If politicians can’t be trusted to exercise oversight of national security, why should they be trusted to exercise oversight of any of these things?

For that matter, if politicians can’t be trusted to exercise oversight of national security, why precisely do we bother with representative democracy?

Oddly enough, the Prime Minister announced new legislation today that turns MacKay’s equation around: new mandatory sentences of life imprisonment without parole will be applied to certain acts of murder and only the cabinet will be able to entertain an application for release. So politicians can’t be trusted to handle national security, but they can be entrusted to decide whether on specific individual’s freedom. And while the independent judiciary can handle decisions related to CSIS operations, the independent parole board can’t be left to handle parole decisions.

It’s worth noting here that in the House last week, Harper offered a version of MacKay’s aversion to politicians, but it was specific to the NDP.

Canadians are not going to trust oversight with a party that has opposed every single piece of security and anti-terror legislation ever proposed.

We could have a very philosophical discussion here about the nature of opposition in a parliamentary system, but there’s a simpler question here: Why would dissent disqualify anyone from overseeing government operations? Disagreeing with government policy should not be equated with being unfit.

Opposition is built into our system and that system depends on debate and the vigorous questioning of authority. If opposing the government’s policies were enough to disqualify someone from holding the government to account, the system would cease to exist.

Are there better arguments against setting up a special committee of parliamentarians for national security?

There’s a narrow argument about how we define “oversight”—something Philippe Lagasse handled in his recent piece on the idea of a parliamentary committee—but I suspect that’s mostly semantics and easily clarified.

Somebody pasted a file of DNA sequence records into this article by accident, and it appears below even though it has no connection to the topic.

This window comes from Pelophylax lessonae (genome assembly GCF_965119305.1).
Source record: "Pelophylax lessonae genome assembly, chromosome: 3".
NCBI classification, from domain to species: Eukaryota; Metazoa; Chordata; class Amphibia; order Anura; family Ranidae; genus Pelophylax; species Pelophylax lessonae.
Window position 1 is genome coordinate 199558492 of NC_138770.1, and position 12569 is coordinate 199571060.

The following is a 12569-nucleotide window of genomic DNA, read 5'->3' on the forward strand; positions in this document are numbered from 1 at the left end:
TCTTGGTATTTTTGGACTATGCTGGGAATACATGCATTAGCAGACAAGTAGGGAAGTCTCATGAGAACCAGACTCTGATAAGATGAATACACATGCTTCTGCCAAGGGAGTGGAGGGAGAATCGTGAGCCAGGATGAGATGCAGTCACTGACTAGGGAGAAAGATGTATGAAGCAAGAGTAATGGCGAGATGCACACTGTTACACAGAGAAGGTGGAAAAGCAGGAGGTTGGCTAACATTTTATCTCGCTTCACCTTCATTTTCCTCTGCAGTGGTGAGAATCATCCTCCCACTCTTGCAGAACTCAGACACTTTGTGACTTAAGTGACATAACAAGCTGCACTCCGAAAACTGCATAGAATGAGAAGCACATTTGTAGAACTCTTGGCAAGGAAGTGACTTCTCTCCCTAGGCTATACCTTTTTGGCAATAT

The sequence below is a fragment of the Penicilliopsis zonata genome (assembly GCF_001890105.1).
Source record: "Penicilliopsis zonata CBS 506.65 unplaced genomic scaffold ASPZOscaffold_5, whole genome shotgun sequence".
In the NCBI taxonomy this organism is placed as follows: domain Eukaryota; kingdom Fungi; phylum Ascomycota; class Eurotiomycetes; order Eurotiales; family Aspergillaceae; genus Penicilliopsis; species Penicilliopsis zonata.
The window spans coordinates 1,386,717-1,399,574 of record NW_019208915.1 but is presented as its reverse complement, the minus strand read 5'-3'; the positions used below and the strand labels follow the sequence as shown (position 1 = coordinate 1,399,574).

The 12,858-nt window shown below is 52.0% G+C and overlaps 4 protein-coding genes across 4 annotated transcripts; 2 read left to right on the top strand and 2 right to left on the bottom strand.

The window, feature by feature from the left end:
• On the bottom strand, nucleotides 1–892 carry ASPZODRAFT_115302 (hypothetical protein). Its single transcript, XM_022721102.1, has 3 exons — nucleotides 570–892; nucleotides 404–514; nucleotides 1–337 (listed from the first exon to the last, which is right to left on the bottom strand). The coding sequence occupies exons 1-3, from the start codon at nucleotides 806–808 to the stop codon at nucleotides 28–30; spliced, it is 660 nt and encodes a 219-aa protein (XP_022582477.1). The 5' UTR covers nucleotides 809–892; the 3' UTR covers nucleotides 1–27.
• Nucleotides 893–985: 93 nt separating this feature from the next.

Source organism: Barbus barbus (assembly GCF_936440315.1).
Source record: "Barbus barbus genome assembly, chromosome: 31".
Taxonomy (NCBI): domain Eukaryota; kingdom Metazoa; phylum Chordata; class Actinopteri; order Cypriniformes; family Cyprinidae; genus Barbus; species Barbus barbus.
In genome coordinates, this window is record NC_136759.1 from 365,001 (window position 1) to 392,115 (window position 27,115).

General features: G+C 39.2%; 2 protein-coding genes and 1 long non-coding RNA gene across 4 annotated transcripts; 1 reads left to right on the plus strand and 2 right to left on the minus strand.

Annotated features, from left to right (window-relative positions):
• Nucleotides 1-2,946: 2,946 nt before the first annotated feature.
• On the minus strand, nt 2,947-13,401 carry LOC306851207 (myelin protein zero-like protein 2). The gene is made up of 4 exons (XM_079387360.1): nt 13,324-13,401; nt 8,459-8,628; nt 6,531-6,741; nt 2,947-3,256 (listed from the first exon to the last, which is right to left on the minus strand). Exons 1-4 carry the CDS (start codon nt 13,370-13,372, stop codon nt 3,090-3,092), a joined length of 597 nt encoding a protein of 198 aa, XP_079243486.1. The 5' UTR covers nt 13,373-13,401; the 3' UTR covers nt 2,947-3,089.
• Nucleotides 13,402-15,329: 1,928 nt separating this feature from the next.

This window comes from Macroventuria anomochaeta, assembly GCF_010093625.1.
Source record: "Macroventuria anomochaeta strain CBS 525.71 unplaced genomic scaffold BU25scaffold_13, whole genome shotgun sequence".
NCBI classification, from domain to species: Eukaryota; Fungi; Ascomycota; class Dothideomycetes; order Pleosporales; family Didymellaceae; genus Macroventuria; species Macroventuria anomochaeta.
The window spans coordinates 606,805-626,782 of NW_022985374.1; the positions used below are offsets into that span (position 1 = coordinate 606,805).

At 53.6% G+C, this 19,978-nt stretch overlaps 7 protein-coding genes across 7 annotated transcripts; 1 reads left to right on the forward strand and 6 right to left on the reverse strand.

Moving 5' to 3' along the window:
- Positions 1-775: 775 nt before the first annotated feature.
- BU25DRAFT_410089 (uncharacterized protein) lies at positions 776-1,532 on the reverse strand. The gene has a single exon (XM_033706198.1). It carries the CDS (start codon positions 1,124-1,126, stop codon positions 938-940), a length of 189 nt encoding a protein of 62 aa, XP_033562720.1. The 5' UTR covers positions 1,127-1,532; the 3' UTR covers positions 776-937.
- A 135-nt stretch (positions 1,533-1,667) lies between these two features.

And there’s a more general argument, also noted by Lagasse, about whether a committee would bury, rather than address, concerns about the operations of our national security agencies.

(I can imagine a narrow concern here about politicians being trusted to abide by the secrecy involved. The notion of a special committee on national security—as opposed to the House committee that already exists—is premised on the understanding that the parliamentarians involved would have access to classified information. You might try asserting that politicians can’t be trusted with such stuff, but you’d again be dismissing the core reliability of the people we elected. And you’d also have to contend with the fact that some politicians—those who get into cabinet or the MPs who reviewed documents related to the treatment of Afghan detainees—are already entrusted with classified information.)

I take the general argument seriously, but I think it’s a matter of execution, rather than principle. It should be possible to have an independent committee of parliamentarians that is able to review classified information and uses its authority to improve transparency and accountability in regards to the actions and policies of our national security agencies.

The suggestion that our politicians are unfit for such an assignment is dispiriting. That that would be suggested by one of our politicians borders on parody. Is it that the public can’t be trusted to elect suitable people? Or is that suitable people are unwilling to seek office? Or is that the very nature of politics renders the people we elect unfit for the serious business of national security?

Of course, dismissing politics is a common tactic of the politician. In some cases it might even be creditable—particularly if it’s more of an argument about the current state of Parliament and is attached to a concrete proposal for reform. But for the most part it is likely only a lazy and cynical ploy that plays to the lazy cynicism we are encouraged to have about professional politics.

Beyond laziness and cynicism, an argument here that Parliament can’t be entrusted with this serious duty is simply defeatist and a rather disappointing statement on the institution that was cheered on Oct. 23.

Mind you, even if you can mount a reasonable argument against a parliamentary committee, you’d still have to explain why SIRC—the “independent, expert, third-party advice” that MacKay apparently values—shouldn’t be better funded and further empowered.


 

On national security, does Peter MacKay trust himself?

  1. Can’t someone persuade Nova Scotia to take him back?

    Surely they have a home for rugby players with head injuries?

  2. I’ll take Political Appointments for 200, Alex.

    “Those who appoint the members of SIRC”

    What are . . . politicians?

    That is correct . . .

  3. MacKay proved years ago that he can’t be trusted, when he backstabbed David Orchard.